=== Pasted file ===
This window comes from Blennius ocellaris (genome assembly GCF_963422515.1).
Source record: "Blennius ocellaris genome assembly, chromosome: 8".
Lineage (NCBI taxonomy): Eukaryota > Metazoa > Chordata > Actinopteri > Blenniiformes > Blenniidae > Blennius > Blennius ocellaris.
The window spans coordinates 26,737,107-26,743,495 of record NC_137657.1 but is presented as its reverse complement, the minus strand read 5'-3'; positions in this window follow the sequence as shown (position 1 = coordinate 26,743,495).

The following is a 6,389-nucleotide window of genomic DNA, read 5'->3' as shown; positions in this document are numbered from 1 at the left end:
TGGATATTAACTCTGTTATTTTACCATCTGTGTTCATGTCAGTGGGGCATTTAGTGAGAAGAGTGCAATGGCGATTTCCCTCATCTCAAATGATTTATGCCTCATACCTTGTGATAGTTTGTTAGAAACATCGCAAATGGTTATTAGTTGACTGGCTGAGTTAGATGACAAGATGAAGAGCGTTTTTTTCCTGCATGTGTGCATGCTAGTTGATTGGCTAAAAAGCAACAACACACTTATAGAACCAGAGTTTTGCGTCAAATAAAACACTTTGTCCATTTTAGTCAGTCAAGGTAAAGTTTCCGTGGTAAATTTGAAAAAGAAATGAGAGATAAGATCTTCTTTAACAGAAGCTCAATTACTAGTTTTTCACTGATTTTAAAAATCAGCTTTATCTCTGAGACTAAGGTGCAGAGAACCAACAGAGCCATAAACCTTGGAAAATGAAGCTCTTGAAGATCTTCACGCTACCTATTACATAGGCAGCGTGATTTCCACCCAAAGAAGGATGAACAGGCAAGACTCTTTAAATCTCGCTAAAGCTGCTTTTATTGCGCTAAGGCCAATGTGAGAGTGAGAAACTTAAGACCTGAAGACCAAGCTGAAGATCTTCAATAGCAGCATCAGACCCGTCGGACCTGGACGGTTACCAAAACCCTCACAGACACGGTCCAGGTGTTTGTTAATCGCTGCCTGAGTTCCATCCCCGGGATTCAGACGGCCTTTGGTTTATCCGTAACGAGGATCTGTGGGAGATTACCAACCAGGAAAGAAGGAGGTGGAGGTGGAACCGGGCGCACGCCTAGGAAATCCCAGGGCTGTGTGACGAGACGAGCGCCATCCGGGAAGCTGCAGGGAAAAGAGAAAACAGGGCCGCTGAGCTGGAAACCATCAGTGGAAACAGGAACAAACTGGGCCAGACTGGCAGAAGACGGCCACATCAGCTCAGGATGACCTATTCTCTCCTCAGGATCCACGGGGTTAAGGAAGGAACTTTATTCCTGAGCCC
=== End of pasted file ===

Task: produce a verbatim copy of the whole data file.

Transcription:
This window comes from Blennius ocellaris (genome assembly GCF_963422515.1).
Source record: "Blennius ocellaris genome assembly, chromosome: 8".
Lineage (NCBI taxonomy): Eukaryota > Metazoa > Chordata > Actinopteri > Blenniiformes > Blenniidae > Blennius > Blennius ocellaris.
The window spans coordinates 26,737,107-26,743,495 of record NC_137657.1 but is presented as its reverse complement, the minus strand read 5'-3'; positions in this window follow the sequence as shown (position 1 = coordinate 26,743,495).

The following is a 6,389-nucleotide window of genomic DNA, read 5'->3' as shown; positions in this document are numbered from 1 at the left end:
TGGATATTAACTCTGTTATTTTACCATCTGTGTTCATGTCAGTGGGGCATTTAGTGAGAAGAGTGCAATGGCGATTTCCCTCATCTCAAATGATTTATGCCTCATACCTTGTGATAGTTTGTTAGAAACATCGCAAATGGTTATTAGTTGACTGGCTGAGTTAGATGACAAGATGAAGAGCGTTTTTTTCCTGCATGTGTGCATGCTAGTTGATTGGCTAAAAAGCAACAACACACTTATAGAACCAGAGTTTTGCGTCAAATAAAACACTTTGTCCATTTTAGTCAGTCAAGGTAAAGTTTCCGTGGTAAATTTGAAAAAGAAATGAGAGATAAGATCTTCTTTAACAGAAGCTCAATTACTAGTTTTTCACTGATTTTAAAAATCAGCTTTATCTCTGAGACTAAGGTGCAGAGAACCAACAGAGCCATAAACCTTGGAAAATGAAGCTCTTGAAGATCTTCACGCTACCTATTACATAGGCAGCGTGATTTCCACCCAAAGAAGGATGAACAGGCAAGACTCTTTAAATCTCGCTAAAGCTGCTTTTATTGCGCTAAGGCCAATGTGAGAGTGAGAAACTTAAGACCTGAAGACCAAGCTGAAGATCTTCAATAGCAGCATCAGACCCGTCGGACCTGGACGGTTACCAAAACCCTCACAGACACGGTCCAGGTGTTTGTTAATCGCTGCCTGAGTTCCATCCCCGGGATTCAGACGGCCTTTGGTTTATCCGTAACGAGGATCTGTGGGAGATTACCAACCAGGAAAGAAGGAGGTGGAGGTGGAACCGGGCGCACGCCTAGGAAATCCCAGGGCTGTGTGACGAGACGAGCGCCATCCGGGAAGCTGCAGGGAAAAGAGAAAACAGGGCCGCTGAGCTGGAAACCATCAGTGGAAACAGGAACAAACTGGGCCAGACTGGCAGAAGACGGCCACATCAGCTCAGGATGACCTATTCTCTCCTCAGGATCCACGGGGTTAAGGAAGGAACTTTATTCCTGAGCCC